Don’t worry, it may all feel a bit complicated or confusing, but a good pension provider will actually handle everything all for you automatically, including the tax. A self-employed pension really is as easy as a workplace pension (almost!).
And if you’d like to learn more, here’s how the tax relief actually works if you are self-employed…
As you’ll know, your pay is different to employed people – you don’t have an employer to handle everything, you have to pay tax yourself, and if you want a pension, you have to contribute to your pension yourself too.
This means you can’t make payments to your pension before you pay tax like employees. You have to pay tax on everything you earn, so you’ve already paid tax on the money you’ll put into your personal pension.
So to give you back the tax you’ve paid on your income, and to make your pension contributions tax free, the Government will top up the payments you make to your pension with cash – yes really!
If you’re a basic rate taxpayer (which means you earn up to £50,270 in 2021/22 and pay 20% tax), the government will give you the 20% back in cash, directly into your pension – which works out as a 25% bonus on what you put in. That’s £25 for every £100 you pay in. So, you’d end up with £125 in there, just by putting in £100!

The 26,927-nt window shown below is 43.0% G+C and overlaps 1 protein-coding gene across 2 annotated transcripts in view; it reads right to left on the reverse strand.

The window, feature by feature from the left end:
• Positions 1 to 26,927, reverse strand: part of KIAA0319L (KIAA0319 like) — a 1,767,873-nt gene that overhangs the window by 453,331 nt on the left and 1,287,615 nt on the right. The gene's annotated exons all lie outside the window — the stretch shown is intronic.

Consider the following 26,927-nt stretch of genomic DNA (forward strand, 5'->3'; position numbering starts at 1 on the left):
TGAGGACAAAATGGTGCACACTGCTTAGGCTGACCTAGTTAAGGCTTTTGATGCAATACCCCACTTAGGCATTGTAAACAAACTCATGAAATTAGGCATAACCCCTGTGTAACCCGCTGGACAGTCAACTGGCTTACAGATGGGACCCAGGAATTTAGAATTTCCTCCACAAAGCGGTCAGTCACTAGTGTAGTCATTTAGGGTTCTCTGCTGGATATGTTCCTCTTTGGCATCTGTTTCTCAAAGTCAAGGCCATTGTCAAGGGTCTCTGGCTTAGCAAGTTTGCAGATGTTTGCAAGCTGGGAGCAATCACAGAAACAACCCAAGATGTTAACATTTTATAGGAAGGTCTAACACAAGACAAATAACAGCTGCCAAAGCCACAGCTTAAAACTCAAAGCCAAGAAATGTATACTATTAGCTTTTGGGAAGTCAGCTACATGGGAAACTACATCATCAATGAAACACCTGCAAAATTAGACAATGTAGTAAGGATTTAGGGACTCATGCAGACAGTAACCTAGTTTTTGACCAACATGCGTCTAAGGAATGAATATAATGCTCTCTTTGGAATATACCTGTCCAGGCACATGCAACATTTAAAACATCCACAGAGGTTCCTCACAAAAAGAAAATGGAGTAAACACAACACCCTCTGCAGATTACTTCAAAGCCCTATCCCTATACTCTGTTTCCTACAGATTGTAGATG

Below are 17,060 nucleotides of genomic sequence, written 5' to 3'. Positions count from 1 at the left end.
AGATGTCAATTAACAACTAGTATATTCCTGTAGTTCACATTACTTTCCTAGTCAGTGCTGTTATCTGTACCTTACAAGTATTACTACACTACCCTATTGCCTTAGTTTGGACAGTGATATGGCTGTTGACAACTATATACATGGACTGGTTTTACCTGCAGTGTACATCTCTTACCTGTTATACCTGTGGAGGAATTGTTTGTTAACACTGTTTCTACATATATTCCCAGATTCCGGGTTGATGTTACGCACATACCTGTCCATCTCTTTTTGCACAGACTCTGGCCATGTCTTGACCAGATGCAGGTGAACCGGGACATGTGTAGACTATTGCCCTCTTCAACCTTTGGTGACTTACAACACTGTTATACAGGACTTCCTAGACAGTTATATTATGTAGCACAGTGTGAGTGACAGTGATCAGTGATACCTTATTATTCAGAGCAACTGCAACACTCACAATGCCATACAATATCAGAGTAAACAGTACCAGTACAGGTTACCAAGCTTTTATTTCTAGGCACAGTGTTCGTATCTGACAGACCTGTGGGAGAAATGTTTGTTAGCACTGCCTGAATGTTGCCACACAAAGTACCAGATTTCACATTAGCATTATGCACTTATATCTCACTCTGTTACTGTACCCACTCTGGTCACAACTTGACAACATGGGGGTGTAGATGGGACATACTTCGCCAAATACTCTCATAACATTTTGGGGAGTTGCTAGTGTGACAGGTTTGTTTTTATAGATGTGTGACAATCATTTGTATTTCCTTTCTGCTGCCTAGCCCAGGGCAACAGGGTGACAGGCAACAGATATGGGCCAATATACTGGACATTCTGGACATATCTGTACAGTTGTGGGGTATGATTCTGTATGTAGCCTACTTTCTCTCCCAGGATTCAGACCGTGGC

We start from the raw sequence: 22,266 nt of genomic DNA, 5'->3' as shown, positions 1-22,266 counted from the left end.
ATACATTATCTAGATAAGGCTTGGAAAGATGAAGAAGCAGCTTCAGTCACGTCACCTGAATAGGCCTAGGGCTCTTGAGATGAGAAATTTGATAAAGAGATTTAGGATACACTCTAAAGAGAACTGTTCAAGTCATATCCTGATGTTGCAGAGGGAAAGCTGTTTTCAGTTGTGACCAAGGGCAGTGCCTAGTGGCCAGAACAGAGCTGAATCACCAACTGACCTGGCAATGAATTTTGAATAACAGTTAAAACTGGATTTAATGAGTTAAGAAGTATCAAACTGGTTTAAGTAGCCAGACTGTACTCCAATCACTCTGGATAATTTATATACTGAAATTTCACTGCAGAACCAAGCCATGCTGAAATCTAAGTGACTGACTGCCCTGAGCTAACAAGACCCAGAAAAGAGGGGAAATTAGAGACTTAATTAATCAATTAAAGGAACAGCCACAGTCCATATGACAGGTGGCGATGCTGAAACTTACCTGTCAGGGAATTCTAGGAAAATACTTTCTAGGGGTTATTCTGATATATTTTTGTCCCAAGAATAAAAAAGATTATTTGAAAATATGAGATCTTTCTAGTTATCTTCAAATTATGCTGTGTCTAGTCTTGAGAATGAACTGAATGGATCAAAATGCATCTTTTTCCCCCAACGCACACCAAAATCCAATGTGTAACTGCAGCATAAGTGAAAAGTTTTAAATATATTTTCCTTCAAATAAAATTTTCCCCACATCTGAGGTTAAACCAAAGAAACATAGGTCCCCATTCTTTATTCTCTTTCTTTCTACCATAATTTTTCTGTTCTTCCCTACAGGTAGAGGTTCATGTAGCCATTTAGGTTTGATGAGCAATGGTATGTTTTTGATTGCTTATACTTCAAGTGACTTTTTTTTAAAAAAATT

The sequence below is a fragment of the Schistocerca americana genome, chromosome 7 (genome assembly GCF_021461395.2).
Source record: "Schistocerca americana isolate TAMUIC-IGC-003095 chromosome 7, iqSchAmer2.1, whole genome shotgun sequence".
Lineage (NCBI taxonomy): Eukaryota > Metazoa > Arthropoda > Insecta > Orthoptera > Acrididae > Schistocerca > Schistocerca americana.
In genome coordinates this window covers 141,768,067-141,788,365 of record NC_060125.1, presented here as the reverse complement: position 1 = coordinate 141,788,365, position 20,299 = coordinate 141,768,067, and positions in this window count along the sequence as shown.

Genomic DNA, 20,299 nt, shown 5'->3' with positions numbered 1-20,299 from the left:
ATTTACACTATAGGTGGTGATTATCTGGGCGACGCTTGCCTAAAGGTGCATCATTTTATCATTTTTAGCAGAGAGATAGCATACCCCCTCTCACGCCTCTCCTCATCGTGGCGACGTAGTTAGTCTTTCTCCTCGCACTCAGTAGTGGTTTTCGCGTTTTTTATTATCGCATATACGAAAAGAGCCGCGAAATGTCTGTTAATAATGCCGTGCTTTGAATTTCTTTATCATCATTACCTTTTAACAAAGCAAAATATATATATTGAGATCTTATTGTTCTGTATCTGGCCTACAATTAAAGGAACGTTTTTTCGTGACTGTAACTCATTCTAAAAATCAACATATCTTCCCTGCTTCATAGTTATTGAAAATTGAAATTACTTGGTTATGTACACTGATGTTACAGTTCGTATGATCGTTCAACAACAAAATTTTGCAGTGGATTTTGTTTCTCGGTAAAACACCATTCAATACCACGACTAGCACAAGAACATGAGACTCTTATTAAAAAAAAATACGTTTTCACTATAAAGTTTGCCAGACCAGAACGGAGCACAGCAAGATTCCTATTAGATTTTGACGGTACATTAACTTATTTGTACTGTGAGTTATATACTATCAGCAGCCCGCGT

And if you pay the 40% higher rate tax (which you will do if you earn between £50,271 and £150,000 in 2021/22), you can claim that 40% back too. However it’s not automatic, but is easy, all you need to do is claim this back from HMRC via your Self Assessment tax return.
But do watch out, as there are limits on how much you can put into your pension per year and still claim tax relief. The limits are either 100% of your earnings (your annual salary) or £40,000, whichever is the lowest.